abstract available  
    R828684 (Final)
  • Abstract: Springer Abstract
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  • Journal Article DeLuca WV, Studds CE, Rockwood LL, Marra PP. Influence of land use on the integrity of marsh bird communities of Chesapeake Bay, USA. Wetlands 2004;24(4):837-847. R828684C001 (2004)
    R828684C001 (Final)
    not available
    Journal Article DeLuca WV, Studds CE, King RS, Marra PP. Coastal urbanization and the integrity of estuarine waterbird communities: threshold responses and the importance of scale. Biological Conservation 2008;141(11):2669-2678.
    abstract available   full text available
    R828684 (Final)
  • Full-text: Science DIrect Full-text
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  • Abstract: Science DIrect Abstract
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  • Other: Science DIrect Full-text pdf
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  • Journal Article Gallegos CL, Biber PD. Diagnostic tool help set water quality targets for restoring submerged aquatic vegetation in Chesapeake Bay. Ecological Restoration 2004;22(4):1441-1451 R828684C002 (2004)
    R828677C004 (2004)
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    Journal Article Gallegos CL, Jordan TE, Hines AH, Weller DE. Temporal variability of optical properties in a shallow, eutrophic estuary: seasonal and interannual variability. Estuarine Coastal and Shelf Science 2005;64(2-3):156-170.
    abstract available   full text available
    R828684 (Final)
    R828684C002 (2003)
  • Full-text: Science Direct - Full Text HTML
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  • Abstract: Science Direct - Abstract
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  • Other: Science Direct - Full Text PDF
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  • Journal Article Goetz S, Fiske G. Linking the diversity and abundance of stream biota to landscapes in the mid-Atlantic USA. Remote Sensing of Environment 2008;112(11):4075-4085.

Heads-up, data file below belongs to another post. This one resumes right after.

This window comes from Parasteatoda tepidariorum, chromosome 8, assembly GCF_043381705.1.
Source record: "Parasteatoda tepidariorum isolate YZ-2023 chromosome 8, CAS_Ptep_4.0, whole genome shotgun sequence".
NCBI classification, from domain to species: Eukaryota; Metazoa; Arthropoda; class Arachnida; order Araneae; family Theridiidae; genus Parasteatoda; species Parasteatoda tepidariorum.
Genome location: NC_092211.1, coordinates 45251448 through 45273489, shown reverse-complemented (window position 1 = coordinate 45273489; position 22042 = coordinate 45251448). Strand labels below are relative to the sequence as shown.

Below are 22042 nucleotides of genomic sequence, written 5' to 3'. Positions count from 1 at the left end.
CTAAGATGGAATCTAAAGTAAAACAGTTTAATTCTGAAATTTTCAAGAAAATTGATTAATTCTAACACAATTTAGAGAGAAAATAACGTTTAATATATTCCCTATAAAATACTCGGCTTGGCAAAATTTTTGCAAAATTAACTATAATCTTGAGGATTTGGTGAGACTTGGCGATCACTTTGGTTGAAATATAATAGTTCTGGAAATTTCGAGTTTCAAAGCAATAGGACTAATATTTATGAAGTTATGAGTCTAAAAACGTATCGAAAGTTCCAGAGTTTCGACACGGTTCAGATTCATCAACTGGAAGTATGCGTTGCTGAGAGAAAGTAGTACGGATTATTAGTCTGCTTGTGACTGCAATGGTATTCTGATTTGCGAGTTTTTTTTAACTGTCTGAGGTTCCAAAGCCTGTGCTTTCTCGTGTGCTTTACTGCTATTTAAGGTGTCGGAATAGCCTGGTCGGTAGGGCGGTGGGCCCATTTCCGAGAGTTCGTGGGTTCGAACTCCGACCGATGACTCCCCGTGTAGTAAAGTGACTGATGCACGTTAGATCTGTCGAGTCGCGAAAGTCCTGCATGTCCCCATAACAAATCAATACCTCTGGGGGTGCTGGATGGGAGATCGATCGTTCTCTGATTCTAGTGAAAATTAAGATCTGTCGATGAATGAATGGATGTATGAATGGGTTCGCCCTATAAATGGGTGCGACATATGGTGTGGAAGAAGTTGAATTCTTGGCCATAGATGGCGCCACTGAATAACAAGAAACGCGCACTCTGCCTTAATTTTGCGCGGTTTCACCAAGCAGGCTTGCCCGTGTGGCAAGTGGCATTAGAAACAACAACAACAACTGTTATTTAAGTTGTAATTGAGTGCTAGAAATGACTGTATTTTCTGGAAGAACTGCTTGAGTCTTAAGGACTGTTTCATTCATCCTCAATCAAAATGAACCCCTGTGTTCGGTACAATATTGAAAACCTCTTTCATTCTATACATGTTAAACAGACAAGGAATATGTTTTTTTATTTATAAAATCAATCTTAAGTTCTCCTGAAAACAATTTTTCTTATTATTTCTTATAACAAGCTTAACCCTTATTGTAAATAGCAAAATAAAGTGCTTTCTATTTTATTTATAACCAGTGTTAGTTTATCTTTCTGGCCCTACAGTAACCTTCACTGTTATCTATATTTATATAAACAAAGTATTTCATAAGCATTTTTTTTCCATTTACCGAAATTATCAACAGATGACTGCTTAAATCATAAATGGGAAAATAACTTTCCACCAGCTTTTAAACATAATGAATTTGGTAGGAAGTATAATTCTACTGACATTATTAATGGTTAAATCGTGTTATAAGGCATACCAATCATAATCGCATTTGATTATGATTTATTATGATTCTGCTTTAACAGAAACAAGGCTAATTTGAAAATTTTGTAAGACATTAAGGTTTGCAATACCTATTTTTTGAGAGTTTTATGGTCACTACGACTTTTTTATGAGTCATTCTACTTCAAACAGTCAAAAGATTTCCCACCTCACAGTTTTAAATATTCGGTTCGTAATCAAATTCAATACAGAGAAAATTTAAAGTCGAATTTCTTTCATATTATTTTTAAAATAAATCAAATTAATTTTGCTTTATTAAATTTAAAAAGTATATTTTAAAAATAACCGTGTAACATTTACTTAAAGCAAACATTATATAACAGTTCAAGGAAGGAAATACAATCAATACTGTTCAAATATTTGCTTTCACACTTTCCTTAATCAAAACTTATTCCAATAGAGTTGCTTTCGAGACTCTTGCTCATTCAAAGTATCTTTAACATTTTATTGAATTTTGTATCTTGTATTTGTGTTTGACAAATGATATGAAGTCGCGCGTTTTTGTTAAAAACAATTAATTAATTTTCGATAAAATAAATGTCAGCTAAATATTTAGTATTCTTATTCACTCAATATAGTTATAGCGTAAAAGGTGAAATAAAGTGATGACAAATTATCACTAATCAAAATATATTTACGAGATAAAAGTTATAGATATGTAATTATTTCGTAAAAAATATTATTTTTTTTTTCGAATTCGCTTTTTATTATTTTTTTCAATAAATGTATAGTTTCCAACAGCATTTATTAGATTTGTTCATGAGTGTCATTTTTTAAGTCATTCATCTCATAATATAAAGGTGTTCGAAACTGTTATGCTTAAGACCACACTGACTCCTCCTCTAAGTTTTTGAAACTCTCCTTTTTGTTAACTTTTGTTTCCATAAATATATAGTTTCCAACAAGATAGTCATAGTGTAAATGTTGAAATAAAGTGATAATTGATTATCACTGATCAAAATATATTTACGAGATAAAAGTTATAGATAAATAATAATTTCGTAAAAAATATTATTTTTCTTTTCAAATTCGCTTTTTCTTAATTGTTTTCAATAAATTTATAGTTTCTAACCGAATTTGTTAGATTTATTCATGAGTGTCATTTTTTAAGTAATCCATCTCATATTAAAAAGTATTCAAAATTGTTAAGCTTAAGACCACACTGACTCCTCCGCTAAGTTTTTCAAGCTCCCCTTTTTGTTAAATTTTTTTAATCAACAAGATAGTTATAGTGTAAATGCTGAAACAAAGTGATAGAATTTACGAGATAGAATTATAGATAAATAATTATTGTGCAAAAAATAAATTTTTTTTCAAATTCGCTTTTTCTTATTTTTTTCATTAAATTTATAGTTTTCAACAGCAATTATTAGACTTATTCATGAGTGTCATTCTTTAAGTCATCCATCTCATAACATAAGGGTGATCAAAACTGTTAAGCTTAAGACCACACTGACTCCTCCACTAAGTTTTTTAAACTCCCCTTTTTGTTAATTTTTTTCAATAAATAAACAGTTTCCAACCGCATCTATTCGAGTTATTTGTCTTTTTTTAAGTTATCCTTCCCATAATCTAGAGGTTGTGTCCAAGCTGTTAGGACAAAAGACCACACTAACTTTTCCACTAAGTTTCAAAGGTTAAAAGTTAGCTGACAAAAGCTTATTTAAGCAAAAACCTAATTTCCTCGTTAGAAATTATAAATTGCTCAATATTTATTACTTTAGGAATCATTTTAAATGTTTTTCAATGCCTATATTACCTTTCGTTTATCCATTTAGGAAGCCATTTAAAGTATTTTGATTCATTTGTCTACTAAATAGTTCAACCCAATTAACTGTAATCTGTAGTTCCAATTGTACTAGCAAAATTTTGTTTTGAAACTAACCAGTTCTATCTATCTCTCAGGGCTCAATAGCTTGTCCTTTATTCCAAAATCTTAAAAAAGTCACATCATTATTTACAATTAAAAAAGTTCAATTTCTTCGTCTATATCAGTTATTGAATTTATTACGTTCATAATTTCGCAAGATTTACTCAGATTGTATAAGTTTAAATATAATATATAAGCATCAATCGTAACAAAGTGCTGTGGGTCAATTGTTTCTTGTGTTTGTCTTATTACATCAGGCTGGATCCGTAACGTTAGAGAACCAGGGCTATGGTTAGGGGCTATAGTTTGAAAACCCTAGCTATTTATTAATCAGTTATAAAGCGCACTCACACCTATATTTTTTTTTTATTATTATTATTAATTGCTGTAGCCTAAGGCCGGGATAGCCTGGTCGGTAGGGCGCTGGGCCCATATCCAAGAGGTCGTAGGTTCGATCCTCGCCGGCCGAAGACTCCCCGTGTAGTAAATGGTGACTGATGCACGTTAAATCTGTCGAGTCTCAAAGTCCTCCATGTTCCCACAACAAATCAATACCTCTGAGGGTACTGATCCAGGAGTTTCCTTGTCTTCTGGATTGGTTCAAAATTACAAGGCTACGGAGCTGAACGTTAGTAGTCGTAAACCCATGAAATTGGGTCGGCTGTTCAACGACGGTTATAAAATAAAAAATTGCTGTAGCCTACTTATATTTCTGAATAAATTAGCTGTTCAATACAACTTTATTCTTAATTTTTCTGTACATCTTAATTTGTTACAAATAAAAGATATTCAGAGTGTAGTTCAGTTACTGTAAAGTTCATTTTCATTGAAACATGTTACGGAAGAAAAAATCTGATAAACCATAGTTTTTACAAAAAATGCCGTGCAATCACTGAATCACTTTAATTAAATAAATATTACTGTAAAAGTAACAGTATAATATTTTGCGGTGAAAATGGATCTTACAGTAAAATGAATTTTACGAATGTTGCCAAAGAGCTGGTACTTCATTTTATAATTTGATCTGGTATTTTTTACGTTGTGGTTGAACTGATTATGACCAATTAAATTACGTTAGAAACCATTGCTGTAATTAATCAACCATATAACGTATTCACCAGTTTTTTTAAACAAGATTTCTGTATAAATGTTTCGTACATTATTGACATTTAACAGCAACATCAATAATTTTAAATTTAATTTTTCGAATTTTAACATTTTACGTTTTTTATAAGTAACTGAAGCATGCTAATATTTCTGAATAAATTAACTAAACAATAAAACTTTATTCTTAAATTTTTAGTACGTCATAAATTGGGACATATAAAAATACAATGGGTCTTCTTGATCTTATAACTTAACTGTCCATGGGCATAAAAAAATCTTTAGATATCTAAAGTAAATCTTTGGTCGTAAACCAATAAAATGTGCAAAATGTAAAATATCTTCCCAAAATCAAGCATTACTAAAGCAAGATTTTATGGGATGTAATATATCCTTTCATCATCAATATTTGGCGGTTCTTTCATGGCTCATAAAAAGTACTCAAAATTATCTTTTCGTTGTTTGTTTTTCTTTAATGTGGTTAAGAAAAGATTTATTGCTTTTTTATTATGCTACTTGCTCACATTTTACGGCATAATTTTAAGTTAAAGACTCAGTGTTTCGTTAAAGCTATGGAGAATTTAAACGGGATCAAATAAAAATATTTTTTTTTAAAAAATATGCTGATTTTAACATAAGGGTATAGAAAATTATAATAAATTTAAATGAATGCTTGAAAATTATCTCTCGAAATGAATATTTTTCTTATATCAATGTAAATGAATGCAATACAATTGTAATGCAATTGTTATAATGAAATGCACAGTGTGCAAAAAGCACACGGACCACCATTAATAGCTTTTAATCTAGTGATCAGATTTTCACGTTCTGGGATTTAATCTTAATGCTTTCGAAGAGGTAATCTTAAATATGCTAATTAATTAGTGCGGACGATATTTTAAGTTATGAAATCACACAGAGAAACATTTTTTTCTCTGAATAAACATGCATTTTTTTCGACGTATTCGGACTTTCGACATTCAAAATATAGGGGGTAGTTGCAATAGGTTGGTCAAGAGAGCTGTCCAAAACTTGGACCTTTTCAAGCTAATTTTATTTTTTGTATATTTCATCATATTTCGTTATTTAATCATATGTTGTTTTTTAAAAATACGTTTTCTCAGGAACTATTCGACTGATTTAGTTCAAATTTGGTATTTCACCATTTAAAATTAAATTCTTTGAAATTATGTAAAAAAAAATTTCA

abstract available   full text available
    R828684 (Final)
    R831369 (Final)
  • Full-text: Science Direct Full-text
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  • Abstract: Science Direct Abstract
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  • Other: Science Direct Full-text pdf
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  • Journal Article Goetz SJ. Remote sensing of riparian buffers: past progress and future prospects. Journal of the American Water Resources Association 2006;42(1):133-143.
    abstract available   full text available
    R828684 (Final)
    R831369 (2006)
    R831369 (Final)
  • Abstract: Wiley
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  • Other: American Water Resources Association PDF
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  • Journal Article Hershner C, Havens K, Bilkovic DM, Wardrop D. Assessment of Chesapeake Bay program selection and use of indicators. EcoHealth 2007;4(2):187-193.
    abstract available  
    R828684 (Final)
  • Abstract: Springer
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  • Journal Article Horan RD, Shortle JS, Abler DG. The coordination and design of point-nonpoint trading programs and agri-environmental policies. Agricultural and Resource Economics Review 2004;33(1):61-78.
    abstract available   full text available
    R828684 (Final)
    R828684C004 (2003)
  • Abstract: AgEcon Abstract
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  • Other: AgEcon Full-text pdf
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  • Journal Article Horan RD, Shortle JS. When two wrongs make a right: second-best point-nonpoint trading ratios. American Journal of Agricultural Economics 2005;87(2):340-352.
    abstract available  
    R828684 (Final)
    R828684C004 (2003)
  • Abstract: Wiley InterScience Abstract
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  • Journal Article Hychka KC, Wardrop DH, Brooks RP. Enhancing a landscape assessment with intensive data: a case study in the Upper Juniata watershed. Wetlands 2007;27(3):446-461.
    abstract available  
    R828684 (Final)
  • Abstract: SpringerLink
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  • Journal Article King RS, Richardson CJ. Integrating bioassessment and ecological risk assessment: an approach to developing numerical water-quality criteria. Environmental Management 2003;31(6):795-809.
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  • Full-text: State of Florida PDF
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  • Abstract: SpringerLink
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  • Journal Article King RS, Beaman JR, Whigham DF, Hines AH, et al. Watershed land use is strongly linked to PCBs in white perch in Chesapeake Bay subestuaries. Environmental Science & Technology 2004;38(24):6546-6552. R828684C001 (2004)
    R828684C001 (Final)
  • Full-text: ACS Full Text